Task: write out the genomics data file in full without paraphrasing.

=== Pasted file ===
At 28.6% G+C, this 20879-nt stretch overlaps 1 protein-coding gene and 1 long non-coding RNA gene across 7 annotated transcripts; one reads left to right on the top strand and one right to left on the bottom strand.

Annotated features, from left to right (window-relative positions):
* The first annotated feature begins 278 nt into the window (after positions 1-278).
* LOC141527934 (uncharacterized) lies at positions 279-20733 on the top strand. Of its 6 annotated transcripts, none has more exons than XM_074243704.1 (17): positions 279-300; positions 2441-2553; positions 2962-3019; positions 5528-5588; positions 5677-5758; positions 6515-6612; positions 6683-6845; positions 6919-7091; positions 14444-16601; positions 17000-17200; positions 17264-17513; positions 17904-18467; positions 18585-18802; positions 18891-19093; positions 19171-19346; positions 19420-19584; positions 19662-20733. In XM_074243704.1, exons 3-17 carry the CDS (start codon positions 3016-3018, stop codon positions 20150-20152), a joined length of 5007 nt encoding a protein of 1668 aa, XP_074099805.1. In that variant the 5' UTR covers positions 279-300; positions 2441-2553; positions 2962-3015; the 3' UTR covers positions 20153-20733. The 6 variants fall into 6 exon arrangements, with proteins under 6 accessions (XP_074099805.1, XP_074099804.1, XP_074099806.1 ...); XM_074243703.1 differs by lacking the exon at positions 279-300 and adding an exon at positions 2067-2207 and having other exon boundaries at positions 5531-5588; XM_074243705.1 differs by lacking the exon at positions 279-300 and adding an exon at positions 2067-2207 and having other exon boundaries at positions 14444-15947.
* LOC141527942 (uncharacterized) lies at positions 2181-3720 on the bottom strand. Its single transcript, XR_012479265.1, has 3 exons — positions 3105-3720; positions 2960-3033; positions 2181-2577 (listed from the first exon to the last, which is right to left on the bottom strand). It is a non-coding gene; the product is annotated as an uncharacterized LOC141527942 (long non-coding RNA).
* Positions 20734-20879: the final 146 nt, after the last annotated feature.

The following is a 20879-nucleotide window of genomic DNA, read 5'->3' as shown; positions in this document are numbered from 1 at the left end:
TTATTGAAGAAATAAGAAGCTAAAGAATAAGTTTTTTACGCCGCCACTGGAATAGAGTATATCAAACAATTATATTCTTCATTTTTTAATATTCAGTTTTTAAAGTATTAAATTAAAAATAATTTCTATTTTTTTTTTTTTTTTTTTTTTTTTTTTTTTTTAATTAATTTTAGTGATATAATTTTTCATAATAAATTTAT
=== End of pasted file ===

At 28.6% G+C, this 20879-nt stretch overlaps 1 protein-coding gene and 1 long non-coding RNA gene across 7 annotated transcripts; one reads left to right on the top strand and one right to left on the bottom strand.

Annotated features, from left to right (window-relative positions):
* The first annotated feature begins 278 nt into the window (after positions 1-278).
* LOC141527934 (uncharacterized) lies at positions 279-20733 on the top strand. Of its 6 annotated transcripts, none has more exons than XM_074243704.1 (17): positions 279-300; positions 2441-2553; positions 2962-3019; positions 5528-5588; positions 5677-5758; positions 6515-6612; positions 6683-6845; positions 6919-7091; positions 14444-16601; positions 17000-17200; positions 17264-17513; positions 17904-18467; positions 18585-18802; positions 18891-19093; positions 19171-19346; positions 19420-19584; positions 19662-20733. In XM_074243704.1, exons 3-17 carry the CDS (start codon positions 3016-3018, stop codon positions 20150-20152), a joined length of 5007 nt encoding a protein of 1668 aa, XP_074099805.1. In that variant the 5' UTR covers positions 279-300; positions 2441-2553; positions 2962-3015; the 3' UTR covers positions 20153-20733. The 6 variants fall into 6 exon arrangements, with proteins under 6 accessions (XP_074099805.1, XP_074099804.1, XP_074099806.1 ...); XM_074243703.1 differs by lacking the exon at positions 279-300 and adding an exon at positions 2067-2207 and having other exon boundaries at positions 5531-5588; XM_074243705.1 differs by lacking the exon at positions 279-300 and adding an exon at positions 2067-2207 and having other exon boundaries at positions 14444-15947.
* LOC141527942 (uncharacterized) lies at positions 2181-3720 on the bottom strand. Its single transcript, XR_012479265.1, has 3 exons — positions 3105-3720; positions 2960-3033; positions 2181-2577 (listed from the first exon to the last, which is right to left on the bottom strand). It is a non-coding gene; the product is annotated as an uncharacterized LOC141527942 (long non-coding RNA).
* Positions 20734-20879: the final 146 nt, after the last annotated feature.

The following is a 20879-nucleotide window of genomic DNA, read 5'->3' as shown; positions in this document are numbered from 1 at the left end:
TTATTGAAGAAATAAGAAGCTAAAGAATAAGTTTTTTACGCCGCCACTGGAATAGAGTATATCAAACAATTATATTCTTCATTTTTTAATATTCAGTTTTTAAAGTATTAAATTAAAAATAATTTCTATTTTTTTTTTTTTTTTTTTTTTTTTTTTTTTTTAATTAATTTTAGTGATATAATTTTTCATAATAAATTTAT